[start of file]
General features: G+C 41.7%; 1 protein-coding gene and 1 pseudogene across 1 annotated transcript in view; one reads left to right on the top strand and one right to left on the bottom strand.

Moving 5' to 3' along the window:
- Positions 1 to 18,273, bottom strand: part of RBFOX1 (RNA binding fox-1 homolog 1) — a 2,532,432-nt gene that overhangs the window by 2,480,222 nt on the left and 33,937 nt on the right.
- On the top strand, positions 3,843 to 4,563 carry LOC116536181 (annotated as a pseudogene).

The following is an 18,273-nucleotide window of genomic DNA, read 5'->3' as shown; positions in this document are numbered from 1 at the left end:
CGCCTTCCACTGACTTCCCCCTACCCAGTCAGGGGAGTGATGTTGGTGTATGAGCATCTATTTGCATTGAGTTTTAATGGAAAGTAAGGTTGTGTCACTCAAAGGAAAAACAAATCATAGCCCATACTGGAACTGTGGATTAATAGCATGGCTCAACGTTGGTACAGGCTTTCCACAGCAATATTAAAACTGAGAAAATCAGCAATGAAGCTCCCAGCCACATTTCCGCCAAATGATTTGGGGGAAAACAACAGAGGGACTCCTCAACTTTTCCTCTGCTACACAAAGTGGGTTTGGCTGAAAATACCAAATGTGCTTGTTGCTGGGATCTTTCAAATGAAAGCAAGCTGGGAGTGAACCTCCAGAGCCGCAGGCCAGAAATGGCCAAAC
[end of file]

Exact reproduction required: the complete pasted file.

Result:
General features: G+C 41.7%; 1 protein-coding gene and 1 pseudogene across 1 annotated transcript in view; one reads left to right on the top strand and one right to left on the bottom strand.

Moving 5' to 3' along the window:
- Positions 1 to 18,273, bottom strand: part of RBFOX1 (RNA binding fox-1 homolog 1) — a 2,532,432-nt gene that overhangs the window by 2,480,222 nt on the left and 33,937 nt on the right.
- On the top strand, positions 3,843 to 4,563 carry LOC116536181 (annotated as a pseudogene).

The following is an 18,273-nucleotide window of genomic DNA, read 5'->3' as shown; positions in this document are numbered from 1 at the left end:
CGCCTTCCACTGACTTCCCCCTACCCAGTCAGGGGAGTGATGTTGGTGTATGAGCATCTATTTGCATTGAGTTTTAATGGAAAGTAAGGTTGTGTCACTCAAAGGAAAAACAAATCATAGCCCATACTGGAACTGTGGATTAATAGCATGGCTCAACGTTGGTACAGGCTTTCCACAGCAATATTAAAACTGAGAAAATCAGCAATGAAGCTCCCAGCCACATTTCCGCCAAATGATTTGGGGGAAAACAACAGAGGGACTCCTCAACTTTTCCTCTGCTACACAAAGTGGGTTTGGCTGAAAATACCAAATGTGCTTGTTGCTGGGATCTTTCAAATGAAAGCAAGCTGGGAGTGAACCTCCAGAGCCGCAGGCCAGAAATGGCCAAAC